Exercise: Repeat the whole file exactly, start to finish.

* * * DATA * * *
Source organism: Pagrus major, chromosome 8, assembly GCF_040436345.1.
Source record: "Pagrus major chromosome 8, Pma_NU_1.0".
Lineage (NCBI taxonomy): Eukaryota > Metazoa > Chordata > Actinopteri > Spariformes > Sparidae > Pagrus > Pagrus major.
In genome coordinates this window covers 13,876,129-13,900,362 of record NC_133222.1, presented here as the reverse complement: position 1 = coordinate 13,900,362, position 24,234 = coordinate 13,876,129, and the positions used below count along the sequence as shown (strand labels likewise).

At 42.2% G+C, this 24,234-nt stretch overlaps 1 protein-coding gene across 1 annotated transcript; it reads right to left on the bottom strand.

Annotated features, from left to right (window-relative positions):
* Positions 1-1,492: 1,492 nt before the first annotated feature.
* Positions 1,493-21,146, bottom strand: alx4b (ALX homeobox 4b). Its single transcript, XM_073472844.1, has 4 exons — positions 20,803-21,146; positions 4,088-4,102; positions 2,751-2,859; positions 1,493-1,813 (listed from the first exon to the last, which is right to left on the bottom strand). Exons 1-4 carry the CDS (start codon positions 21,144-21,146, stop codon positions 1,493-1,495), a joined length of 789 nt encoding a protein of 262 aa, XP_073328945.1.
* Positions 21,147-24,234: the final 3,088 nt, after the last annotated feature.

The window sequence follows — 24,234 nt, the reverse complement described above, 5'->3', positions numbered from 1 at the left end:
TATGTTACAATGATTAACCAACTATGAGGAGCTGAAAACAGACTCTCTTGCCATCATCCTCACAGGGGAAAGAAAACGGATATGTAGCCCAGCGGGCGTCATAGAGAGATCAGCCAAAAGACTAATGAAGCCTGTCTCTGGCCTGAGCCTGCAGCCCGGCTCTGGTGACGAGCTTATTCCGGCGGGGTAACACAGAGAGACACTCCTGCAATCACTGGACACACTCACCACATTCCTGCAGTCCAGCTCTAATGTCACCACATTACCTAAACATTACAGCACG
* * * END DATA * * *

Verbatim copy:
Source organism: Pagrus major, chromosome 8, assembly GCF_040436345.1.
Source record: "Pagrus major chromosome 8, Pma_NU_1.0".
Lineage (NCBI taxonomy): Eukaryota > Metazoa > Chordata > Actinopteri > Spariformes > Sparidae > Pagrus > Pagrus major.
In genome coordinates this window covers 13,876,129-13,900,362 of record NC_133222.1, presented here as the reverse complement: position 1 = coordinate 13,900,362, position 24,234 = coordinate 13,876,129, and the positions used below count along the sequence as shown (strand labels likewise).

At 42.2% G+C, this 24,234-nt stretch overlaps 1 protein-coding gene across 1 annotated transcript; it reads right to left on the bottom strand.

Annotated features, from left to right (window-relative positions):
* Positions 1-1,492: 1,492 nt before the first annotated feature.
* Positions 1,493-21,146, bottom strand: alx4b (ALX homeobox 4b). Its single transcript, XM_073472844.1, has 4 exons — positions 20,803-21,146; positions 4,088-4,102; positions 2,751-2,859; positions 1,493-1,813 (listed from the first exon to the last, which is right to left on the bottom strand). Exons 1-4 carry the CDS (start codon positions 21,144-21,146, stop codon positions 1,493-1,495), a joined length of 789 nt encoding a protein of 262 aa, XP_073328945.1.
* Positions 21,147-24,234: the final 3,088 nt, after the last annotated feature.

The window sequence follows — 24,234 nt, the reverse complement described above, 5'->3', positions numbered from 1 at the left end:
TATGTTACAATGATTAACCAACTATGAGGAGCTGAAAACAGACTCTCTTGCCATCATCCTCACAGGGGAAAGAAAACGGATATGTAGCCCAGCGGGCGTCATAGAGAGATCAGCCAAAAGACTAATGAAGCCTGTCTCTGGCCTGAGCCTGCAGCCCGGCTCTGGTGACGAGCTTATTCCGGCGGGGTAACACAGAGAGACACTCCTGCAATCACTGGACACACTCACCACATTCCTGCAGTCCAGCTCTAATGTCACCACATTACCTAAACATTACAGCACG